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Actor's U.S. Detention Sparks Outrage In India


The United States and India are allies and more or less friends, but from time to time they have a falling out, which is what happened in the last few days. The controversy is about how U.S. officials treated one of India's most familiar faces. NPR's South Asia correspondent Philip Reeves has been tracking the story.

PHILIP REEVES: To follow this story, you need to know who this man is.

Mr. SHAH RUKH KHAN (Actor): And it's not that I don't have time and I'm anyone important, but I always got…

REEVES: Half the world's never heard of him. The other half calls him king. He's Shah Rukh Khan, one of India's most revered actors, the 43-year-old star of a long list of blockbusters. Khan is to Bollywood what Brad Pitt is to Hollywood. Anyone who's spent more than a day in south Asia knows who he is. Every time I log onto an Indian newspaper, Khan's craggy yet youthful features seem to gaze out of the screen, especially at the moment.

In the last few days, Shah Rukh Khan's been at the center of a huge controversy. It's about what happened last week when he landed in the United States, where he has many fans. There are differing accounts. There's no doubt, though, King Khan was questioned by U.S. officials at Newark International Airport in New Jersey for more than one hour. When this news reached India's shores, there was outrage. Its TV anchors went into overdrive.

(Soundbite of news broadcast)

Unidentified Man: Shah Rukh Khan has suffered deep humiliation at the hands of agents at a United States airport. In fact…

REEVES: Security checks at American airports are a very touchy subject among South Asians. They often complain of feeling humiliated by being singled out for questioning. This complaint's particularly common from those with a Muslim background and name like Khan.

There's another issue in play here. When they're on home territory, India's celebrities tend to be treated like royalty. They're used to fawning, not frisking. Indians routinely give them special treatment. A large number of VIPs, though not actors, are actually exempt by law from security checks in Indian airports.

Many Indians were genuinely scandalized when it emerged a few weeks back that security personnel from Continental Airlines searched a former Indian president as he boarded a flight from India to the U.S. Those same people are even more angry now that their movie idol Shah Rukh Khan's suffered a similar indignity.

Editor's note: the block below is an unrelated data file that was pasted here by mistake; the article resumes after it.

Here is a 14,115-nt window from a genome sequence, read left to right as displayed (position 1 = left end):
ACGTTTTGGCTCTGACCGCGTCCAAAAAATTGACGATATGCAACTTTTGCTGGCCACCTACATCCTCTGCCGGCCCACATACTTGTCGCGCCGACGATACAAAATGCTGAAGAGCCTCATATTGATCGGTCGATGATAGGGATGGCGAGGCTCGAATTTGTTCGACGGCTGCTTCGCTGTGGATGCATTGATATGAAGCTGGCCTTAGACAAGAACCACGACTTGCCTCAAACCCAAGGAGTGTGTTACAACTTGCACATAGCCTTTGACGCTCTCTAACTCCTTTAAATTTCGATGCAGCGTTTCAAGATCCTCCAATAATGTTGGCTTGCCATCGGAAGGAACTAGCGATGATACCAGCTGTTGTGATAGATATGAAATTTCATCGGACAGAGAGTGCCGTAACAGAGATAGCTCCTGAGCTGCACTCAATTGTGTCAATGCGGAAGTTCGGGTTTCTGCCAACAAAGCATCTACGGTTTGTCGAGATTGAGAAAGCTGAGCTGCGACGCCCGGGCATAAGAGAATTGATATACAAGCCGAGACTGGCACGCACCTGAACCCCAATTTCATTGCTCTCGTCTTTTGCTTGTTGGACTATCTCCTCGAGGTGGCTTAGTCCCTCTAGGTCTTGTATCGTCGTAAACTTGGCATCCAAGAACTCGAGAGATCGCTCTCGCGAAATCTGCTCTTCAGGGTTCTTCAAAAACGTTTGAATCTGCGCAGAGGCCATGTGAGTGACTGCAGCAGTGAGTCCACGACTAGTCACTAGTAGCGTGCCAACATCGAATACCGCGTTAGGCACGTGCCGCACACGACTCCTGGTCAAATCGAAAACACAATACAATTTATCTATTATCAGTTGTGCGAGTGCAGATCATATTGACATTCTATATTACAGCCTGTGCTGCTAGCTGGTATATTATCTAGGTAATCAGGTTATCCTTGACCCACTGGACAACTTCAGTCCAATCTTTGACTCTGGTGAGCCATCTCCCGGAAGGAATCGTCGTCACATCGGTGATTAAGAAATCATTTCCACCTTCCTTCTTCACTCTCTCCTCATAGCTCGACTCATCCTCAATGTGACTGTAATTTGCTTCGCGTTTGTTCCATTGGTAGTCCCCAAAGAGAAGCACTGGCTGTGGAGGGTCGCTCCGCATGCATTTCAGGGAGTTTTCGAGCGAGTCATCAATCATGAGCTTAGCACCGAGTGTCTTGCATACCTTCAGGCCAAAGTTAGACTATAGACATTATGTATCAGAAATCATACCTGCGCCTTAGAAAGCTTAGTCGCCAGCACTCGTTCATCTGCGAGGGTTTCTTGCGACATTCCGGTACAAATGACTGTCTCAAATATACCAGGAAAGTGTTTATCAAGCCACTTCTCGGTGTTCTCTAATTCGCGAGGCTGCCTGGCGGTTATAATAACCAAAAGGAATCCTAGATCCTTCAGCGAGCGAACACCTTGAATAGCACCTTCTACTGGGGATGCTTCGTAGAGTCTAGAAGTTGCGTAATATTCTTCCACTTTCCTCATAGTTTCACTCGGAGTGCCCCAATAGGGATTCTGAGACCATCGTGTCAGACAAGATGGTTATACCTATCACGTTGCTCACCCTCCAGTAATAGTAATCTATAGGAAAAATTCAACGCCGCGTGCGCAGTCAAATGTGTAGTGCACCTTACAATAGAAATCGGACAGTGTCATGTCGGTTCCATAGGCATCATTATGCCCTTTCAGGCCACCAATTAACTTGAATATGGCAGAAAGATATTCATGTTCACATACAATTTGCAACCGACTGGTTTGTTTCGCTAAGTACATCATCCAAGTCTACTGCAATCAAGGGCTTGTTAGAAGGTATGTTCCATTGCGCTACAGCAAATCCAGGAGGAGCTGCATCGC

Not everyone feels that way. An intriguing and nuanced public debate's going on in India over the way Shah Rukh Khan was treated. Some people have come out on America's side, arguing that U.S. border staff were only doing their job. Remember, it's only eight months since a bunch of militants sailed into Mumbai - the home of Bollywood - from Pakistan and killed more than 160 people. That was just one attack. Indians have endured plenty of others. They know all about the need for a nation to protect itself.

Some Indian commentators are now arguing it's time for India to stop giving VIPs special privileges and treat them like everyone else. As for Shah Rukh Khan, at first he seemed to take offense. He's since downplayed the incident, acknowledging airport checks are necessary, but saying the U.S. needs to fine-tune its approach.

The debate's throwing up one or two unsavory fringe elements - Indian Hindu nationalists, for example, who are only too happy to see Muslims being given a hard time. Some cynics are muttering that the whole thing's about publicity. Shah Rukh Khan is starring in a movie due out early next year. It happens to be called, "My Name is Khan," and is about the racial profiling of Muslims.

But the cynics view won't wash with many South Asians who feel they deserve a warmer welcome when they arrive in the land of the free, and that the way Shah Rukh Khan was treated proved their point.

Philip Reeves, NPR News. Transcript provided by NPR, Copyright NPR.

NPR transcripts are created on a rush deadline by an NPR contractor. This text may not be in its final form and may be updated or revised in the future. Accuracy and availability may vary. The authoritative record of NPR’s programming is the audio record.

Philip Reeves is an award-winning international correspondent covering South America. Previously, he served as NPR's correspondent covering Pakistan, Afghanistan, and India.